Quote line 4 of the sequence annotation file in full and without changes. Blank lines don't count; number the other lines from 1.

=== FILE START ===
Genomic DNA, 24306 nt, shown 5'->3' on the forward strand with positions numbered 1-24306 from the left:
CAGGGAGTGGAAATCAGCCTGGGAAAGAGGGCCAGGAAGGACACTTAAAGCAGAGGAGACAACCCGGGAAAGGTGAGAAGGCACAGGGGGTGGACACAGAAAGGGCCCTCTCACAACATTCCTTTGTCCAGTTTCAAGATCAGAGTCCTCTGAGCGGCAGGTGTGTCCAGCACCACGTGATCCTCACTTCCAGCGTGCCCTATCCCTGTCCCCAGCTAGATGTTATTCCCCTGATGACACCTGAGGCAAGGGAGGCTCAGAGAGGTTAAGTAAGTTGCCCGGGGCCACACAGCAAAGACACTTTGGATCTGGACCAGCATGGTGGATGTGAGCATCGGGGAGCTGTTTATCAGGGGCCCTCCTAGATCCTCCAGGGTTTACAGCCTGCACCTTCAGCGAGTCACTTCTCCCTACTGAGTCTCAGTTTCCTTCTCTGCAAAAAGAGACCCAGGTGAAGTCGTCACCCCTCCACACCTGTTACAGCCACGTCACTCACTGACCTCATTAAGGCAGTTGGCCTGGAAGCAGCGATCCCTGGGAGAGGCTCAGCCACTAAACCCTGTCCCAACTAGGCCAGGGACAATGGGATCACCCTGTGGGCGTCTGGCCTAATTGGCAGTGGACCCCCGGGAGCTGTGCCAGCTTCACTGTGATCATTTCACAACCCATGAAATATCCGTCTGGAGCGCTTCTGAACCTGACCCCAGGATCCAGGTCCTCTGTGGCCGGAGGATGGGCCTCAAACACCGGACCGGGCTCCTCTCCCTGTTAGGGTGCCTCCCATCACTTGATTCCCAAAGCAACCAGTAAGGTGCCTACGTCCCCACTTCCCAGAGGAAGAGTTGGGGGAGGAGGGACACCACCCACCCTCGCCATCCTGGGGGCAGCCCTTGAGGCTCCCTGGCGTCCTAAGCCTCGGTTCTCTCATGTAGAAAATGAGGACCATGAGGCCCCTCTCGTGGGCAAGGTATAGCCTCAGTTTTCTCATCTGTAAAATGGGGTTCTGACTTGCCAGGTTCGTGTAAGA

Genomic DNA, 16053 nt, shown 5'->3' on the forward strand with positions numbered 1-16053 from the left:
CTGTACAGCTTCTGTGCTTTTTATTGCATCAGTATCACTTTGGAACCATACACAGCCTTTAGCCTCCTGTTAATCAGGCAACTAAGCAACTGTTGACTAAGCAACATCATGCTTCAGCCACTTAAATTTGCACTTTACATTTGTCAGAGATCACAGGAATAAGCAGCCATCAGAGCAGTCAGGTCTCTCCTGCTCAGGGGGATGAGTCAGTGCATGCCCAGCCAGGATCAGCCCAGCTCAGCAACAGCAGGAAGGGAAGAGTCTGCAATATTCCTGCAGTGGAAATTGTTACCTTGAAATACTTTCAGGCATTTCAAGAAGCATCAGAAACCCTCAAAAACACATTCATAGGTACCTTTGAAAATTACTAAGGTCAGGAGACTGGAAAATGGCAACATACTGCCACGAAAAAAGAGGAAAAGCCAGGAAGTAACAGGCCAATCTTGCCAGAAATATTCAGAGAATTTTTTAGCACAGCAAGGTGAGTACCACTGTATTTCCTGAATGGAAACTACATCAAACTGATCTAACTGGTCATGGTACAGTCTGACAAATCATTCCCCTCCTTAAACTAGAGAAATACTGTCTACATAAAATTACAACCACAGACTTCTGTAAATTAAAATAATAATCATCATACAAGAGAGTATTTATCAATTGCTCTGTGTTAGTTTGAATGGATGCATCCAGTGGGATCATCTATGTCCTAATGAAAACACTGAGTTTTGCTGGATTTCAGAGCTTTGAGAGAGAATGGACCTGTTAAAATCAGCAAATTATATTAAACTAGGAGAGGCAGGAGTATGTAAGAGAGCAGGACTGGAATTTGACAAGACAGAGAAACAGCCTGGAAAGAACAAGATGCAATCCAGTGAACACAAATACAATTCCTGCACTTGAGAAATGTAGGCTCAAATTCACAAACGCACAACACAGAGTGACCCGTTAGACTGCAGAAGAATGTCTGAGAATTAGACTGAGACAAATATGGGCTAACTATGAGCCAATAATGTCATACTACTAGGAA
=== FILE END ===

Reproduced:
CTGTACAGCTTCTGTGCTTTTTATTGCATCAGTATCACTTTGGAACCATACACAGCCTTTAGCCTCCTGTTAATCAGGCAACTAAGCAACTGTTGACTAAGCAACATCATGCTTCAGCCACTTAAATTTGCACTTTACATTTGTCAGAGATCACAGGAATAAGCAGCCATCAGAGCAGTCAGGTCTCTCCTGCTCAGGGGGATGAGTCAGTGCATGCCCAGCCAGGATCAGCCCAGCTCAGCAACAGCAGGAAGGGAAGAGTCTGCAATATTCCTGCAGTGGAAATTGTTACCTTGAAATACTTTCAGGCATTTCAAGAAGCATCAGAAACCCTCAAAAACACATTCATAGGTACCTTTGAAAATTACTAAGGTCAGGAGACTGGAAAATGGCAACATACTGCCACGAAAAAAGAGGAAAAGCCAGGAAGTAACAGGCCAATCTTGCCAGAAATATTCAGAGAATTTTTTAGCACAGCAAGGTGAGTACCACTGTATTTCCTGAATGGAAACTACATCAAACTGATCTAACTGGTCATGGTACAGTCTGACAAATCATTCCCCTCCTTAAACTAGAGAAATACTGTCTACATAAAATTACAACCACAGACTTCTGTAAATTAAAATAATAATCATCATACAAGAGAGTATTTATCAATTGCTCTGTGTTAGTTTGAATGGATGCATCCAGTGGGATCATCTATGTCCTAATGAAAACACTGAGTTTTGCTGGATTTCAGAGCTTTGAGAGAGAATGGACCTGTTAAAATCAGCAAATTATATTAAACTAGGAGAGGCAGGAGTATGTAAGAGAGCAGGACTGGAATTTGACAAGACAGAGAAACAGCCTGGAAAGAACAAGATGCAATCCAGTGAACACAAATACAATTCCTGCACTTGAGAAATGTAGGCTCAAATTCACAAACGCACAACACAGAGTGACCCGTTAGACTGCAGAAGAATGTCTGAGAATTAGACTGAGACAAATATGGGCTAACTATGAGCCAATAATGTCATACTACTAGGAA